The declaration that there is a climate emergency must lead to Government action campaigners and opposition politicians have said.
Ireland became the second country in the world to declare a climate and biodiversity emergency after a Fianna Fáil amendment to the Oireachtas report on Climate Change was accepted in the Dáil without a vote on Thursday night.
While Green Party leader Eamon Ryan welcomed the "historic moment" he said the declaration will be "useless" unless it is followed up with Government action.
"What this reflects is the public appetite for change," said Mr Ryan, who hit out at the Government's "atrocious" record to date on tackling climate change.
He said the vote was a clear signal that we now have to stop issuing oil and gas licences and that radical changes need to be made to the National Development Plan especially around transport.
"The National Development Plan only brings us a third of where we need to go so we need to close the gap. The Government now need to follow up the words with actions," said Mr Ryan.
The Irish Farmers’ Association (IFA) said the declaration must now act as "a wake-up call following a decade of climate inaction by successive Governments".
IFA environment chairman Thomas Cooney said the first national climate road map out to 2030 was published in 2009 but the key actions that would deliver the greatest climate impact were not acted upon adequately.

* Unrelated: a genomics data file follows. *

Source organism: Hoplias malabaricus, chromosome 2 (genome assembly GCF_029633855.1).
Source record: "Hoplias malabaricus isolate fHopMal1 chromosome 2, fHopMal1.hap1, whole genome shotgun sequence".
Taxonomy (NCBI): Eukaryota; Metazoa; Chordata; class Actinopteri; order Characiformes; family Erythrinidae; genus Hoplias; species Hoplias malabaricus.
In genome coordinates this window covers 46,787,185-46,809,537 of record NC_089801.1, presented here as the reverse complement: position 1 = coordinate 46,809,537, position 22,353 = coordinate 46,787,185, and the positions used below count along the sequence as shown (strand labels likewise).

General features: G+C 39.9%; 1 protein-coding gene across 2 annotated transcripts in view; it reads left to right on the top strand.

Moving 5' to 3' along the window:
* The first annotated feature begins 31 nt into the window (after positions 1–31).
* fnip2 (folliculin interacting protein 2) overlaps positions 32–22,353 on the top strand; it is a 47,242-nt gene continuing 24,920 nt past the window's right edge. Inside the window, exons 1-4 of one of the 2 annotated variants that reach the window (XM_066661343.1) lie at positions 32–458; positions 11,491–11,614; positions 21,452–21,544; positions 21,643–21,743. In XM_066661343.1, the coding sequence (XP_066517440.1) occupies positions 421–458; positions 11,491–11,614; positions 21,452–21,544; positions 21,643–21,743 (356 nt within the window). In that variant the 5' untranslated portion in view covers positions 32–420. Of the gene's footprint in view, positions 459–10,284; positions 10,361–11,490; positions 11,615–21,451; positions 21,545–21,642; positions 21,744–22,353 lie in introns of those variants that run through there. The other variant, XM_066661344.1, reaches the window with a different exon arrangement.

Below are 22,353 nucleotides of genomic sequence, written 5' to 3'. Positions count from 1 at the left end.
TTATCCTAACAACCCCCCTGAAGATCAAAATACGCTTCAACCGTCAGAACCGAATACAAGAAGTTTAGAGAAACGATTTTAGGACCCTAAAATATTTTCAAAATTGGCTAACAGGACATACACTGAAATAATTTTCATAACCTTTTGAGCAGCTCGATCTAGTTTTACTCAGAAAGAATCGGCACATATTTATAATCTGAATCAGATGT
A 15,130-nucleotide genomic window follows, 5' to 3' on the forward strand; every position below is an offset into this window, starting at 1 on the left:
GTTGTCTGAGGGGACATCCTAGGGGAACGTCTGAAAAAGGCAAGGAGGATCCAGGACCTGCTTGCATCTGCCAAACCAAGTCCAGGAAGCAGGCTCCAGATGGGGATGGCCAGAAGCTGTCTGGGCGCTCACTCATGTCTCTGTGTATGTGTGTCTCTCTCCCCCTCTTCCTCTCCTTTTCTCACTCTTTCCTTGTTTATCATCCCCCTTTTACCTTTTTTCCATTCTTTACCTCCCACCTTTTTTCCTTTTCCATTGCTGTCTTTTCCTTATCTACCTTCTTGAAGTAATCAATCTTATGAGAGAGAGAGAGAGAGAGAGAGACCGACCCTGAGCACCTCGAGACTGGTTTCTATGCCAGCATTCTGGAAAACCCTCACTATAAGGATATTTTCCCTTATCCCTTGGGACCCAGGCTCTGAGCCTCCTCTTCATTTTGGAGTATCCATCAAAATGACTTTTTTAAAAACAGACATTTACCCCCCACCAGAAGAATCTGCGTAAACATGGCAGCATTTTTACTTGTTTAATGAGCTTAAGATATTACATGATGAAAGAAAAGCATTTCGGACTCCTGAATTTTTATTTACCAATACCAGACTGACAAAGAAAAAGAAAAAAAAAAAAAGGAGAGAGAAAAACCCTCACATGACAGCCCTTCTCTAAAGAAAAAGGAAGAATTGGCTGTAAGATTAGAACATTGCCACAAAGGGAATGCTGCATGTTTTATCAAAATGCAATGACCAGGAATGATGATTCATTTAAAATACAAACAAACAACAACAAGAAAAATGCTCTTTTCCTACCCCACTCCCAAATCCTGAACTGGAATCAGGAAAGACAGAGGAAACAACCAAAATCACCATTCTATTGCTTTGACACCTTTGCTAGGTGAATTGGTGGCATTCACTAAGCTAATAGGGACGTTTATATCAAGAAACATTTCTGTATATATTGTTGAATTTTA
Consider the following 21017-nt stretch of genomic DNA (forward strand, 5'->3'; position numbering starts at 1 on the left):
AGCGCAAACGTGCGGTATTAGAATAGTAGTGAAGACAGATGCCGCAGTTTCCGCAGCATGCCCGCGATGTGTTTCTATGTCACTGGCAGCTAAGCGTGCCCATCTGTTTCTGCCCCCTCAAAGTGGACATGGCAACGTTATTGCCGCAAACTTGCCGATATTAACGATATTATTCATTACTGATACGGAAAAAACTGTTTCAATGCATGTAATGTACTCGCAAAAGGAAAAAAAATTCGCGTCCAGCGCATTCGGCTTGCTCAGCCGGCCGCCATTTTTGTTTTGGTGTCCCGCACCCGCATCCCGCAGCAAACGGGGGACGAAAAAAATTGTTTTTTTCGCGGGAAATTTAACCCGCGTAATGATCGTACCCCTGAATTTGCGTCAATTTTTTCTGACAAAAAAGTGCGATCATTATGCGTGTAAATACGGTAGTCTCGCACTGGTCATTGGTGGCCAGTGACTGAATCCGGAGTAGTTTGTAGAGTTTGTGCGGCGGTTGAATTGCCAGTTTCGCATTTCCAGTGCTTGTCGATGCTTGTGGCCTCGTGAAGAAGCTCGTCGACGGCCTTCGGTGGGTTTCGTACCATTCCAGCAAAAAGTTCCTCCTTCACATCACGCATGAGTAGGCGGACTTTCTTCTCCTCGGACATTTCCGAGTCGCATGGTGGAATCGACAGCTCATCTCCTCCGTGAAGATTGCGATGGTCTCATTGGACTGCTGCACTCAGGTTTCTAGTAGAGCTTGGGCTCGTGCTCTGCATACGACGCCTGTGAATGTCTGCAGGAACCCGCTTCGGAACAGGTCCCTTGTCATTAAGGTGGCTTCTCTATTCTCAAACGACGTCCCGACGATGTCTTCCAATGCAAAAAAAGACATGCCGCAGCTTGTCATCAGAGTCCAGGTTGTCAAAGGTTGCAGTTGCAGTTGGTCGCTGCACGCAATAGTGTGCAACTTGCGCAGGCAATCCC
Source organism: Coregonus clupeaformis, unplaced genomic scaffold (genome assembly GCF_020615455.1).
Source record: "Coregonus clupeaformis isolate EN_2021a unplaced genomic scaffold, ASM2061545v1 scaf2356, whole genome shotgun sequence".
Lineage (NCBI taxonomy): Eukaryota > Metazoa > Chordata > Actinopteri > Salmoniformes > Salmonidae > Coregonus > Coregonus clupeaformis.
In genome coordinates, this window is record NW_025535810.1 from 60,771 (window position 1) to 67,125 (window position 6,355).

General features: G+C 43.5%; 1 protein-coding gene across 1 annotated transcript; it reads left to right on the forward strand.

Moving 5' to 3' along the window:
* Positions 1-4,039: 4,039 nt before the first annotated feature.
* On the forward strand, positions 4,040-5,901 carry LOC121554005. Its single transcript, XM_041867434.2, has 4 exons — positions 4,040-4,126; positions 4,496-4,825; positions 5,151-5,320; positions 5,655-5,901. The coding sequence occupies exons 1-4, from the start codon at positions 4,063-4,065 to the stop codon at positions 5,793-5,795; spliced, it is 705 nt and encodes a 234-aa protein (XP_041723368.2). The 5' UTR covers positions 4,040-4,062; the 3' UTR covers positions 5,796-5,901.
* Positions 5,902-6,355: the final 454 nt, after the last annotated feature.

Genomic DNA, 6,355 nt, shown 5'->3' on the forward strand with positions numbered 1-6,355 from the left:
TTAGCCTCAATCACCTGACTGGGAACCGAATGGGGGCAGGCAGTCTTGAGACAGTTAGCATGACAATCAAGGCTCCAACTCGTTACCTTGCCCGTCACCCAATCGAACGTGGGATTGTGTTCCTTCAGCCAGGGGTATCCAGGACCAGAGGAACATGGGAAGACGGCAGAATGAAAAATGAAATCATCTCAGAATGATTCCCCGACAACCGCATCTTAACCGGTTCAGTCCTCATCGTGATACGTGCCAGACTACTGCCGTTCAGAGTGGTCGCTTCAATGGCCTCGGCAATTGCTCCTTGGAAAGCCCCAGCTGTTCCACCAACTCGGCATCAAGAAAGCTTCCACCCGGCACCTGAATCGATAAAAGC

He said: "Farm scale and community-based renewable supports were not put in place, to support the displacement of fossil fuels. Adequate supports for retro-fitting homes and buildings with appropriate insulation and lighting were not introduced and the development of forestry on unenclosed lands was hindered.
"Instead we have lost a decade to acrimony and finger-wagging including trying to make farmers the fall guys for decades of climate inaction in this country."
But Minister for Climate Action Richard Bruton said fossil fuels are still "essential" and would continue to be used despite the cross-party climate emergency declaration.
“Fossil fuels are an essential part of the transition [to decarbonisation]. We are not in a position now to talk about ceasing fossil fuel exploration,” he said.
Mr Bruton added that there is "no silver bullet" when it comes to climate action and said policy actions from Government alone would not solve the problem.
"The challenge of climate disruption requires urgent but sustained action in Government of course, but also in every home, on farms, in every enterprise, in our travel patterns in our buildings, in our power system and that's the sort of change we have to get buy-in from the community to achieve," Mr Bruton told RTÉ's Sean O'Rourke programme.
Housing Minister Eoghan Murphy said a new complex for homeless people in Dublin is an example of how his department can take action against climate change.
Focus Ireland has renovated a previous homeless hostel into a 31 unit development for more than 70 individuals and families.
Mr Murphy said: "We are also looking at things like zero energy buildings, those new regulations come into force this year and next for residential homes but also commercial homes.
"We are looking at things like passive houses, retrofitting existing housing stock and all of those things are going to be addressed in the climate action plan coming from Minister Bruton and we have been working very closely with him on that," said Mr Murphy.